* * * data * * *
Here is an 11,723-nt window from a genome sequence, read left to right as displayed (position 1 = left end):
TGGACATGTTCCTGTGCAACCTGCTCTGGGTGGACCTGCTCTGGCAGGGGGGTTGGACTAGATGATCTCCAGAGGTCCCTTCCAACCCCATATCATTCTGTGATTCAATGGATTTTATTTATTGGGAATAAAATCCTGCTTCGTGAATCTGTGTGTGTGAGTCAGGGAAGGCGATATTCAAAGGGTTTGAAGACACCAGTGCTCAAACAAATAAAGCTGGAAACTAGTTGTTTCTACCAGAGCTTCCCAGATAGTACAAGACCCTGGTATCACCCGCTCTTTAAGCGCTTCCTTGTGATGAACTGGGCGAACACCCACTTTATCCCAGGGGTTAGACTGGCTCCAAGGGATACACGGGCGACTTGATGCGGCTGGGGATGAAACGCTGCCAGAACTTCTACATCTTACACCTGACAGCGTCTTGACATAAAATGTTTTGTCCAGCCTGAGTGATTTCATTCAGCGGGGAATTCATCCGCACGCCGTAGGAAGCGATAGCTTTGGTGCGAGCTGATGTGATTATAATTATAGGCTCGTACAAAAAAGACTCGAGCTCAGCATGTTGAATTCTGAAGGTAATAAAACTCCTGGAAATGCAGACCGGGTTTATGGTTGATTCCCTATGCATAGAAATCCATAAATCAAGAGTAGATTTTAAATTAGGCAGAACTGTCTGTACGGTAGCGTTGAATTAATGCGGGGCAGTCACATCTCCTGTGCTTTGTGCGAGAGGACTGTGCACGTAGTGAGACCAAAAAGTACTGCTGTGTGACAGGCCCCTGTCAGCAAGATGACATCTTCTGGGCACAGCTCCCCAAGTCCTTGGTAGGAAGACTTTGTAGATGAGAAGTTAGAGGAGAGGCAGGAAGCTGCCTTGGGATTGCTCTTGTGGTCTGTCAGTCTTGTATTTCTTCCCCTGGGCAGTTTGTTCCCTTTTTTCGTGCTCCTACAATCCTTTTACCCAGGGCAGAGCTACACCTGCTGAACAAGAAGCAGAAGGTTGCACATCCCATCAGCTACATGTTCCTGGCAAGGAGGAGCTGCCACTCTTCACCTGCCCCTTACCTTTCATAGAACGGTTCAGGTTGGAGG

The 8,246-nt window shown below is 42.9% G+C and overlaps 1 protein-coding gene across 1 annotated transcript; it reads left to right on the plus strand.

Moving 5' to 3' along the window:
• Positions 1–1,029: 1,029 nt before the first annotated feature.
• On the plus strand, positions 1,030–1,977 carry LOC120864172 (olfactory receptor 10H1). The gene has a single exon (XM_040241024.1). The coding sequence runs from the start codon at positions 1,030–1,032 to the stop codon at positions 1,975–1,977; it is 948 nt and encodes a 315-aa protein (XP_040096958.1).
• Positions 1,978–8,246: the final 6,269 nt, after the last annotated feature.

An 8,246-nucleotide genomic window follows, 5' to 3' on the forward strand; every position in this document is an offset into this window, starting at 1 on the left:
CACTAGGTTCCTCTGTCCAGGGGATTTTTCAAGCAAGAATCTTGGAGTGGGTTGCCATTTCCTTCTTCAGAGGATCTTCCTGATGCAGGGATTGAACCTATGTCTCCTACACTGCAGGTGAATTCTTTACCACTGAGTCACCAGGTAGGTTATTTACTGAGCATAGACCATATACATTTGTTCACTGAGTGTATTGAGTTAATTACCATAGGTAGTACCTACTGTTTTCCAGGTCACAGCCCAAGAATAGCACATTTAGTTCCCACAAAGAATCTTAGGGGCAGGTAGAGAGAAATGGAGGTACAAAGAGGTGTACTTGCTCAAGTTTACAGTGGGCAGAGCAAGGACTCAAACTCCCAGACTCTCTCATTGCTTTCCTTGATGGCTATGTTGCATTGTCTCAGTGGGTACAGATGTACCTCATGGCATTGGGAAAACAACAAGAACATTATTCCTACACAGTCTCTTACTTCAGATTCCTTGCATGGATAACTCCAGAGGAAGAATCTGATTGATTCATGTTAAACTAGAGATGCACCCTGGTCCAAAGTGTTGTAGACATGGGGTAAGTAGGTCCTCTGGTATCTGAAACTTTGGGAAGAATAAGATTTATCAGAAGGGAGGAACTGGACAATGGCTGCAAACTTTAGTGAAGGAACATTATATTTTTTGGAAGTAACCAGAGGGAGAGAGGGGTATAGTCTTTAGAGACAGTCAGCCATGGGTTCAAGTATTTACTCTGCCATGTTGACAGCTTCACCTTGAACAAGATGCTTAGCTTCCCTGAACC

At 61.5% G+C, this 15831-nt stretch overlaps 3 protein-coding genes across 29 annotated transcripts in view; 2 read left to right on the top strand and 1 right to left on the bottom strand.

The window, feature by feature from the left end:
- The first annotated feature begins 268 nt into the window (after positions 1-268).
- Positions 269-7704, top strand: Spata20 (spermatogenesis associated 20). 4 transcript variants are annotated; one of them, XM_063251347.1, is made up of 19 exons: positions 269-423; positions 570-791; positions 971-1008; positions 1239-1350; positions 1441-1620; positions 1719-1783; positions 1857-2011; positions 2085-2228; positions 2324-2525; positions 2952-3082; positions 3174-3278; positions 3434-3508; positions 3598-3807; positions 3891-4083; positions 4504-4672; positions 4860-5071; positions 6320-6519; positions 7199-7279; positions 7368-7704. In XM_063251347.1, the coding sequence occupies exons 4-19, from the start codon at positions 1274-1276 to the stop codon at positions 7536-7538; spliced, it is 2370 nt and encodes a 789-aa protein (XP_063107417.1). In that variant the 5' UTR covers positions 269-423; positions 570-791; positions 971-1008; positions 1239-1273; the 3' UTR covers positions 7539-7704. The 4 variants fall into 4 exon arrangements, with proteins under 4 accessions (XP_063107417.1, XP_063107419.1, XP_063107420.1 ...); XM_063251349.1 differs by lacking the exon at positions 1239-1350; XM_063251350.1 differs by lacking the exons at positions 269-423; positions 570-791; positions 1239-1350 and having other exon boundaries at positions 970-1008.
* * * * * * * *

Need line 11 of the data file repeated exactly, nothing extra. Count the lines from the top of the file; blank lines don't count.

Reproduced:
The window, feature by feature from the left end: